In the bus to Utrera it was hot although there was air conditioning. We booked a hostal in Utrera. An old man on the phone said the hostal was only 5 minutes away by car from the festival site and he could give us a ride to and from the concert. By the time we arrived to Utrera it was already 9:30 pm and we were in front of the concert site. We called the hostal, and he came driving to pick us up to bring us to the hostal but we decided not to go to the hostal right away due to time constraint and we just dropped off our bags in the car and headed out to the ticket window. Surprisingly we all got great seats, although the enormous outdoor site became full of people.
El Potaje Flamenco de Utrera is considered to be the oldest flamenco festival in Spain. It started as a meal and a little flamenco organized by a local church Brotherhood in Utrera in 1957; after finishing their procession in Holy Week they celebrated with a dinner of potaje (garbanzo soup/stew). This get together was the origin of all the flamenco festivals that later developed. Each year this festival pays tribute to a famous flamenco artist. The year 2010 paid tribute to the Fernanda y Bernanda de Utrera, well respected flamenco sisters of the town of Utrera. Also, we had a chance to see the great dance master Matilde Coral dance, showing respect to Fernanda y Bernarda.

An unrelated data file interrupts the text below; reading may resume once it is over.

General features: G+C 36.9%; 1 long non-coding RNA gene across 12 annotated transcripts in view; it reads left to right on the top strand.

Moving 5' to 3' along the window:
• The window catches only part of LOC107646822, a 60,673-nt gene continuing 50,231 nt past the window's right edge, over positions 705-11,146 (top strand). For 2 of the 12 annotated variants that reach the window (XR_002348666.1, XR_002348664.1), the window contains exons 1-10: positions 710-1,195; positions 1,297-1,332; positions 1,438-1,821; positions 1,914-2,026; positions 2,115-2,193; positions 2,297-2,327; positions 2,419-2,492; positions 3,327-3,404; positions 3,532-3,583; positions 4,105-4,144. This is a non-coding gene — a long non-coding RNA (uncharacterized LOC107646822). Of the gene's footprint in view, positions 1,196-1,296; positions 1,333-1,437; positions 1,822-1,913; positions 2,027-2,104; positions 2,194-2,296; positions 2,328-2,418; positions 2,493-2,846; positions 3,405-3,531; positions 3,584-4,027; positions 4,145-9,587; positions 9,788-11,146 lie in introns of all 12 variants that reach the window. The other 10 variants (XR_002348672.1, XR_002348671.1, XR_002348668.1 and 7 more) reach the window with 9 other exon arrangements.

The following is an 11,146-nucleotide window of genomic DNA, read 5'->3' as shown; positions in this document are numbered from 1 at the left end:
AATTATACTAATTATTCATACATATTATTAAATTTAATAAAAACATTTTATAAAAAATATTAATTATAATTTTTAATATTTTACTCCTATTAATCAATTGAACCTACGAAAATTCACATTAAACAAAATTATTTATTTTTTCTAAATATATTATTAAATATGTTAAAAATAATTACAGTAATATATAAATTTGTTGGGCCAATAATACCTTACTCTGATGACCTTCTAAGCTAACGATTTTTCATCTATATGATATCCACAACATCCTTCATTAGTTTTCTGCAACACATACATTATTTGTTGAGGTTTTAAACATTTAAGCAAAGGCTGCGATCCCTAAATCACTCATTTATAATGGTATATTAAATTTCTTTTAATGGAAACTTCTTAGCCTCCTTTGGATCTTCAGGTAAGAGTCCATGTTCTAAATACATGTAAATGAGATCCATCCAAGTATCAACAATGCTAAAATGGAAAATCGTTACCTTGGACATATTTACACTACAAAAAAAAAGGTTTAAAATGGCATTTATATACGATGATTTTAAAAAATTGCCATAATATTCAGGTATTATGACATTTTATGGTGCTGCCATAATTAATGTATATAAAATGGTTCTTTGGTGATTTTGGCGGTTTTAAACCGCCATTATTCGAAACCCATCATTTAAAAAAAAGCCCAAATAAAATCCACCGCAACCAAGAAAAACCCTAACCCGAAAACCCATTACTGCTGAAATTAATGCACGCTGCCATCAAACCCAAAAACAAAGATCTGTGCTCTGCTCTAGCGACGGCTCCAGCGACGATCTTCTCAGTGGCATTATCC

The concert took place in a huge patio of Colegio del Salesianos and there were many big tables where you share el potaje with people on the same table, reminiscent to the origin of this wonderful flamenco festival, sharing the love for flamenco through a pot of ‘potaje.’ All the performances were great. Pitingo sang pure flamenco, showing his knowledge of flamenco and that his arte is more than his “souleria” songs.
By the time the event finished it was already 4 in the morning. The venders were selling churros for breakfast. As agreed with the older man at the hostal, we called his number, but he did not pick up the phone (of course he was sleeping!). We asked a civil guard if we could pick up a taxi but was told that there was no taxi in Utrera! Sleeping at the bus station came to our mind, but the civil guard was kind enough to ask a couple he knew to take us to the hostal. The couple was very nice and patient helping us to find the hostal where we’ve never been. (The hostal in fact was more than 10 minutes by car, and not 5 minutes away as the old man told us.) After we found the hostal, it took us a while to find an entrance and after knocking the door, the light turned on in a room on the second floor and finally the old guy came down and opened the door, still half dressed.
It was a long but exciting day with good flamenco. I took a shower and could finally go to sleep. Then I heard “Cock-a-doodle-doo!” It was dawn already! Well I had two hours to sleep as we were supposed to take 8:30 am bus back to Granada so that we would not miss class on Monday.
With sleepy eyes we had breakfast in the café of the hostal. We did not see the old man and told a waiter there that we had to take a bus to Sevilla and then Granada. The waiter took off his apron and grabbed a car key and took us to the bus station. On the way, he did a mini guide of the small town of Utrera, showing us the statues of Fernanda y Bernarda and also Enrique Montoya, singer also from Utrera. What the flamenco store owner in Malaga said was true: the people in Utrera were truly kind and hospitable.